Lettuce leaves, sliced pickles and tomatoes are optional, which means I didn't add them. Since I didn't have a lot of stuff in my kitchen I had to keep things to a minimum.
The pictures are pretty self-explanatory...

Fried chicken's best friend

Oh, we Koreans looooove fried chicken. We also love Korean radish pickles that come along with our fried chickens. Funny thing is that it's called Chikinmoo in Korean. It has nothing to do with Chick-Fil-A commercials, though. Literally, chikin = (fried) chicken, moo = radish.

Here's how I make them at home.

You'll need: white radish, sugar, vinegar, water, and salt.

Peel the radish and cut it into little cubes.

Throw them in the water mixed with vinegar and sugar. I don't really know the exact ratio. It should taste kinda sweet and kinda sour at the same time. Just go with your preference. Add a little salt.

You may also add a few slices of lemon. Put a lid on and leave it at room temperature overnight. Store them in your fridge before serving as a side dish for fried chicken.

Thursday, May 17, 2012

Basic chicken wings

Mmm...chicken wings. They're good with all kinds of sauce.
Here's how I make them:

I love my fryer.


Seaweed Rolls

Korean seaweed rolls, a.k.a. Gimbap or Kimbap.
(Seems like I'm mostly blogging on Korean foods lately, by the way. I'm proud.)

I'm not gonna write down how to make them, since I have too many stuff I need to upload that I haven't uploaded yet, and it's also pretty self-explanatory. Just get the ingredients together and roll them up. It's as easy as that.

You can make the dipping sauce by simply mixing wasabi + soy sauce + vinegar.

Home Party

I was just messing with Photoshop. OK, graphic design isn't really my thing...
Anyway, here are some pictures of what we made and ate on Tuesday.


Jajangmyeon is one of the "national foods" of Korea. It originated from the Chinese dish zha jiang mian, literally meaning "fried sauce noodles." Korean-style jajangmyeon was first created about a century ago in a Chinese restaurant in Incheon, South Korea, where a large number of Chinese immigrants settled. It has been by far the most popular delivery food among Koreans because of its nostalgic taste and inexpensive price. I read that six million servings of jajangmyeon are sold everyday in South Korea. Instant versions are also very popular.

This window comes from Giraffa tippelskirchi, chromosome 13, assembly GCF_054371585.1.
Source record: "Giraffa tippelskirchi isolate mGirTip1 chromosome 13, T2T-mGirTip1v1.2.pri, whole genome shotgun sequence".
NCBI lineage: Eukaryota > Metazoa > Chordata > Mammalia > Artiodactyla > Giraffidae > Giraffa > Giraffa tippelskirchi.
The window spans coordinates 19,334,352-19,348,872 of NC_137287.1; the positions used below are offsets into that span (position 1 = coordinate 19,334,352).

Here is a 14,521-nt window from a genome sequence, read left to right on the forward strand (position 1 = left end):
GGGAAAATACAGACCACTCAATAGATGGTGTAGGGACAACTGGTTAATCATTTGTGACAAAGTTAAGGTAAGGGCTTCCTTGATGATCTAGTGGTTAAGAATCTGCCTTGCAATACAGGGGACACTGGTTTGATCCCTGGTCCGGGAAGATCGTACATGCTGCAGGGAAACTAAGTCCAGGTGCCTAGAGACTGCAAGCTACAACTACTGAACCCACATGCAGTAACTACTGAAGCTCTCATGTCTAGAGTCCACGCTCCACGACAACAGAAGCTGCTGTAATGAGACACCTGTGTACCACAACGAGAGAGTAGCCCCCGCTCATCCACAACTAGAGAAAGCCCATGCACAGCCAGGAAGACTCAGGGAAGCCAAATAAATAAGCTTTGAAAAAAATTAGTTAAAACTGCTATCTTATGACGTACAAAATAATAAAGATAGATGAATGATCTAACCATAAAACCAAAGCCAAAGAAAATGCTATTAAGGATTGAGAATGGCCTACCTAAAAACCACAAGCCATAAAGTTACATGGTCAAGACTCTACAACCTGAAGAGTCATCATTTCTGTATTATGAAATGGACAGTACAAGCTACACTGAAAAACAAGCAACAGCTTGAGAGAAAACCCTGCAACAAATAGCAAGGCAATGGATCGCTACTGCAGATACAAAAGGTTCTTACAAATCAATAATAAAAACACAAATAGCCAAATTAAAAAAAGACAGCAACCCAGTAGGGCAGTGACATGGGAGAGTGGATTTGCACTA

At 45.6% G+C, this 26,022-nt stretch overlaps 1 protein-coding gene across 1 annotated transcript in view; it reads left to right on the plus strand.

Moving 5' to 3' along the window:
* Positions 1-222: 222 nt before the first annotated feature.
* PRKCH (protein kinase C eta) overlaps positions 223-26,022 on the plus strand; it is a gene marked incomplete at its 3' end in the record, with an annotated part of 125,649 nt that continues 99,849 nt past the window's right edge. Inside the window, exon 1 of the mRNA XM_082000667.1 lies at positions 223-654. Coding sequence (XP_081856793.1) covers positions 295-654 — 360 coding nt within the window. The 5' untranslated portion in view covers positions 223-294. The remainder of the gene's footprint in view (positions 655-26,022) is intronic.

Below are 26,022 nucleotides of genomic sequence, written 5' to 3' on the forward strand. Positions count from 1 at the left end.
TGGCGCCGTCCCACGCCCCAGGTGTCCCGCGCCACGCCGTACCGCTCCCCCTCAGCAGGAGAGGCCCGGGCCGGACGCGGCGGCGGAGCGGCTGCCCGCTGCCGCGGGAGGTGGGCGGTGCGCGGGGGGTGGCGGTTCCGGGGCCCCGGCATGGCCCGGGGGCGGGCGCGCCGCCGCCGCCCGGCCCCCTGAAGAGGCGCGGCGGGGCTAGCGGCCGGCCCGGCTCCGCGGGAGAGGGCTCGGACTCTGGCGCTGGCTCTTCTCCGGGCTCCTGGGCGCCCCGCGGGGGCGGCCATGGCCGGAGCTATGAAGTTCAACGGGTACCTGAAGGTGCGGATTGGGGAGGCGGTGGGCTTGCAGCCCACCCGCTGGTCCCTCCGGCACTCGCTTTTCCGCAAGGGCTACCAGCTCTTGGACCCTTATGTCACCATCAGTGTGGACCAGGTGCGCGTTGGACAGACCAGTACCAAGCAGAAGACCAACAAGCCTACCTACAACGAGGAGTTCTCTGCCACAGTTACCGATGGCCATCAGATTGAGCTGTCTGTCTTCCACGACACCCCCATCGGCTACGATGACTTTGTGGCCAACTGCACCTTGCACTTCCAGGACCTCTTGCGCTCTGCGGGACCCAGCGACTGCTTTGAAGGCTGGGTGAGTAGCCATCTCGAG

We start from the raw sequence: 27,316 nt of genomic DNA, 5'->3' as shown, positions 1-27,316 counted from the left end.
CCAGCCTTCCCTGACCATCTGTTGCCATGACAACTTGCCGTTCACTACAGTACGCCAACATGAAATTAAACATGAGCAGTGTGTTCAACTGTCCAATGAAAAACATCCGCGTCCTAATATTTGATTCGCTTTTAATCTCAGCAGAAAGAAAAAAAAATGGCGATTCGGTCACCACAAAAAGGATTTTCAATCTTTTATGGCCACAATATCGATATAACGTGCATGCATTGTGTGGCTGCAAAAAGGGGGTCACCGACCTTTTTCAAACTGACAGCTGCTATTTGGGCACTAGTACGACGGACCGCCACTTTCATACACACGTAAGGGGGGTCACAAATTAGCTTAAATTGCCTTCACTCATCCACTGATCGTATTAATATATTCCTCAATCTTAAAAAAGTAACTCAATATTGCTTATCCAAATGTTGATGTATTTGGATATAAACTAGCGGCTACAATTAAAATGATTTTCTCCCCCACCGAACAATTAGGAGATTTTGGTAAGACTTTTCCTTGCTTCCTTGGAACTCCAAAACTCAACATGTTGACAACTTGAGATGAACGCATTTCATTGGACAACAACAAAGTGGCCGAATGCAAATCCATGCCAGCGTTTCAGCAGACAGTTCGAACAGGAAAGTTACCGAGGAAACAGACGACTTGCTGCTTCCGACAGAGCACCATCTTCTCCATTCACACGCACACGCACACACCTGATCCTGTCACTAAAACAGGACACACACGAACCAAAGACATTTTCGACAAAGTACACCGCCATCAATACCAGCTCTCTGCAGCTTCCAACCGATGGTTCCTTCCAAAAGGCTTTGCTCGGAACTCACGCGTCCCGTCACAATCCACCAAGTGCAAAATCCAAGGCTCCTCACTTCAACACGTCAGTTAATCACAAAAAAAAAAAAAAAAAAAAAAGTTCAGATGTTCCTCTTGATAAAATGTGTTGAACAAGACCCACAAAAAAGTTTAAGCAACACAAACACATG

Here's how to make a restaurant style jajangmyeon at home.

Ingredients (4 servings):
4 tbsp black bean paste
Jajangmyeon noodles
2 tbsp potato starch, mixed with the same amount of water
1/2 lb pork belly
1/2 cabbage
2 onions
1 potato
1/2 zucchini
2 tablespoons vegetable oil (do not use olive oil or any other oil with a strong flavor)
1/4 cup sugar
1 small cucumber for garnish


Peel and cut the ingredients into bite size pieces.


1. Heat up a wok or a large pan and throw in the pork, sautéing until crispy.
2. Add your veggies. When they're all cooked, remove them from the wok.
3. In the same wok, add the oil and fry the black bean paste for a few minutes. Overfrying will make it bitter. Stir in the potato starch mixture.
4. Add the pork, veggies, and sugar. Stir well and sauté for a few minutes.
5. Cook and drain the noodles.
6. Pour the sauce over the noodles. Garnish with grated cucumber.

Mix well with your chopsticks. Traditionally, jajangmyeon is best served with danmuji (yellow radish pickle). Enjoy!